Hanson contends that any number of sequoia seedlings, no matter how low, is adequate for the groves to endure into the future. However, numerous scientific studies show that sequoia seedlings have high rates of mortality over the first few centuries of life, with more than 90% dying in the first 20 years alone.

In proposing the project, the National Park Service says climate change poses an even greater risk that sequoia seedlings will struggle to get established. Hanson says he'd prefer that the park service monitor the seedlings' survival before making a decision to replant.

"What I would say is if they start dying at high levels, which is inconsistent with the data we've had up until this point, then I would have to evaluate my assumptions and maybe would need to do something there," Hanson says.

Light streams through the trees in Grant Grove in Kings Canyon National park.
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NPR
Light streams through the trees in Grant Grove in Kings Canyon National park.

The debate is a sign of the increasingly complex decisions land managers are facing in a hotter climate. In the face of unprecedented impacts, the risk of losing species only gets worse. Managers are having to weigh bigger and bigger human interventions, if they're seeking to preserve what's left.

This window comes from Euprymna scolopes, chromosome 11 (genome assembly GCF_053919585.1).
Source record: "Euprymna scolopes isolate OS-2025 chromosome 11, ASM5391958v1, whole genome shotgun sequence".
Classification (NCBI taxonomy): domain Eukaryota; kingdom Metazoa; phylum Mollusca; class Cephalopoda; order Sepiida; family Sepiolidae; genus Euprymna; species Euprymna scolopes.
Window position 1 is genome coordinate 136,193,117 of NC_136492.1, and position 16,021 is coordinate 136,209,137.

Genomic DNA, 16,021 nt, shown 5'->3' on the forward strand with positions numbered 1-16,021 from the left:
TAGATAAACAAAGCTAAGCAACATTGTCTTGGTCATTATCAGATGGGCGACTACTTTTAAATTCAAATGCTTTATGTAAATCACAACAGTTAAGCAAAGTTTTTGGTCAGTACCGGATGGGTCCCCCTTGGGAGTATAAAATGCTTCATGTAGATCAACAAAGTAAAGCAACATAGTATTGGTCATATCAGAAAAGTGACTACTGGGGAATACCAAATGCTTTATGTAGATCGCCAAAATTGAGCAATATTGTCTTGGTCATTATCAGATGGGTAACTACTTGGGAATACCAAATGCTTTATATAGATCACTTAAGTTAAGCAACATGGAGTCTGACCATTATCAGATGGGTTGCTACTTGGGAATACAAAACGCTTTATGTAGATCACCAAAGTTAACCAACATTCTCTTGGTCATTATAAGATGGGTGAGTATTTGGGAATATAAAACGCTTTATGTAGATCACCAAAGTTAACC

Brigham says that as one of the largest and longest-living species on the planet, giant sequoia trees are forcing that conversation to happen.

"You cannot look at them without thinking about 1,000 years in the future," Brigham says. "They demand better of us. And I think we need that. We need those species that are being impacted by climate change that we love to be, like, hey, I think you can do better."

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Lauren Sommer
Lauren Sommer covers climate change for NPR's Science Desk, from the scientists on the front lines of documenting the warming climate to the way those changes are reshaping communities and ecosystems around the world.
Ryan Kellman
Ryan Kellman is a producer and visual reporter for NPR's science desk. Kellman joined the desk in 2014. In his first months on the job, he worked on NPR's Peabody Award-winning coverage of the 2014 Ebola outbreak in West Africa. He has won several other notable awards for his work: He is a Fulbright Grant recipient, he has received a John Collier Award in Documentary Photography, and he has several first place wins in the WHNPA's Eyes of History Awards. He holds a master's degree from Ohio University's School of Visual Communication and a B.F.A. from the San Francisco Art Institute.